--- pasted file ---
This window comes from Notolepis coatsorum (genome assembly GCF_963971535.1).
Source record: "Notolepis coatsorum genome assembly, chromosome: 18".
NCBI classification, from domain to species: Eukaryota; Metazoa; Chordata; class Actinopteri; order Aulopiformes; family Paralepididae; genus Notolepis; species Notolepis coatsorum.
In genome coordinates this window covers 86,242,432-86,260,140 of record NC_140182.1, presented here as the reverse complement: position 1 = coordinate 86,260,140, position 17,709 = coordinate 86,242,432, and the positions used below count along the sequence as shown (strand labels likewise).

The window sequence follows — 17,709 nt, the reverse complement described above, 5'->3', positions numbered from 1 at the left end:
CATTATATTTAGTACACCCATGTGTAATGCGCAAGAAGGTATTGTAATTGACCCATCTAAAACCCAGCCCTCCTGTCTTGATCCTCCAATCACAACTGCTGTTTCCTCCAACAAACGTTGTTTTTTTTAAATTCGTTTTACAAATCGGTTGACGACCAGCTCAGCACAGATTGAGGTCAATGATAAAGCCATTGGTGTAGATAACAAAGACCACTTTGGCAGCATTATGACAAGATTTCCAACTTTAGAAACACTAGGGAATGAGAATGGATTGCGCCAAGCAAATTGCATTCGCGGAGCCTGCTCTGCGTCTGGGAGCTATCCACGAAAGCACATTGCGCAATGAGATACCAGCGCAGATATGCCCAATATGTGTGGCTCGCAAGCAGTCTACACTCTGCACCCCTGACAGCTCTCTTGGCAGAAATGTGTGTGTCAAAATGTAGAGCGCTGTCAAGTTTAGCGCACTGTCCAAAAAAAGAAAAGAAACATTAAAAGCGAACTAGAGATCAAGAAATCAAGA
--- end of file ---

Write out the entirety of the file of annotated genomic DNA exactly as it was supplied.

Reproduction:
This window comes from Notolepis coatsorum (genome assembly GCF_963971535.1).
Source record: "Notolepis coatsorum genome assembly, chromosome: 18".
NCBI classification, from domain to species: Eukaryota; Metazoa; Chordata; class Actinopteri; order Aulopiformes; family Paralepididae; genus Notolepis; species Notolepis coatsorum.
In genome coordinates this window covers 86,242,432-86,260,140 of record NC_140182.1, presented here as the reverse complement: position 1 = coordinate 86,260,140, position 17,709 = coordinate 86,242,432, and the positions used below count along the sequence as shown (strand labels likewise).

The window sequence follows — 17,709 nt, the reverse complement described above, 5'->3', positions numbered from 1 at the left end:
CATTATATTTAGTACACCCATGTGTAATGCGCAAGAAGGTATTGTAATTGACCCATCTAAAACCCAGCCCTCCTGTCTTGATCCTCCAATCACAACTGCTGTTTCCTCCAACAAACGTTGTTTTTTTTAAATTCGTTTTACAAATCGGTTGACGACCAGCTCAGCACAGATTGAGGTCAATGATAAAGCCATTGGTGTAGATAACAAAGACCACTTTGGCAGCATTATGACAAGATTTCCAACTTTAGAAACACTAGGGAATGAGAATGGATTGCGCCAAGCAAATTGCATTCGCGGAGCCTGCTCTGCGTCTGGGAGCTATCCACGAAAGCACATTGCGCAATGAGATACCAGCGCAGATATGCCCAATATGTGTGGCTCGCAAGCAGTCTACACTCTGCACCCCTGACAGCTCTCTTGGCAGAAATGTGTGTGTCAAAATGTAGAGCGCTGTCAAGTTTAGCGCACTGTCCAAAAAAAGAAAAGAAACATTAAAAGCGAACTAGAGATCAAGAAATCAAGA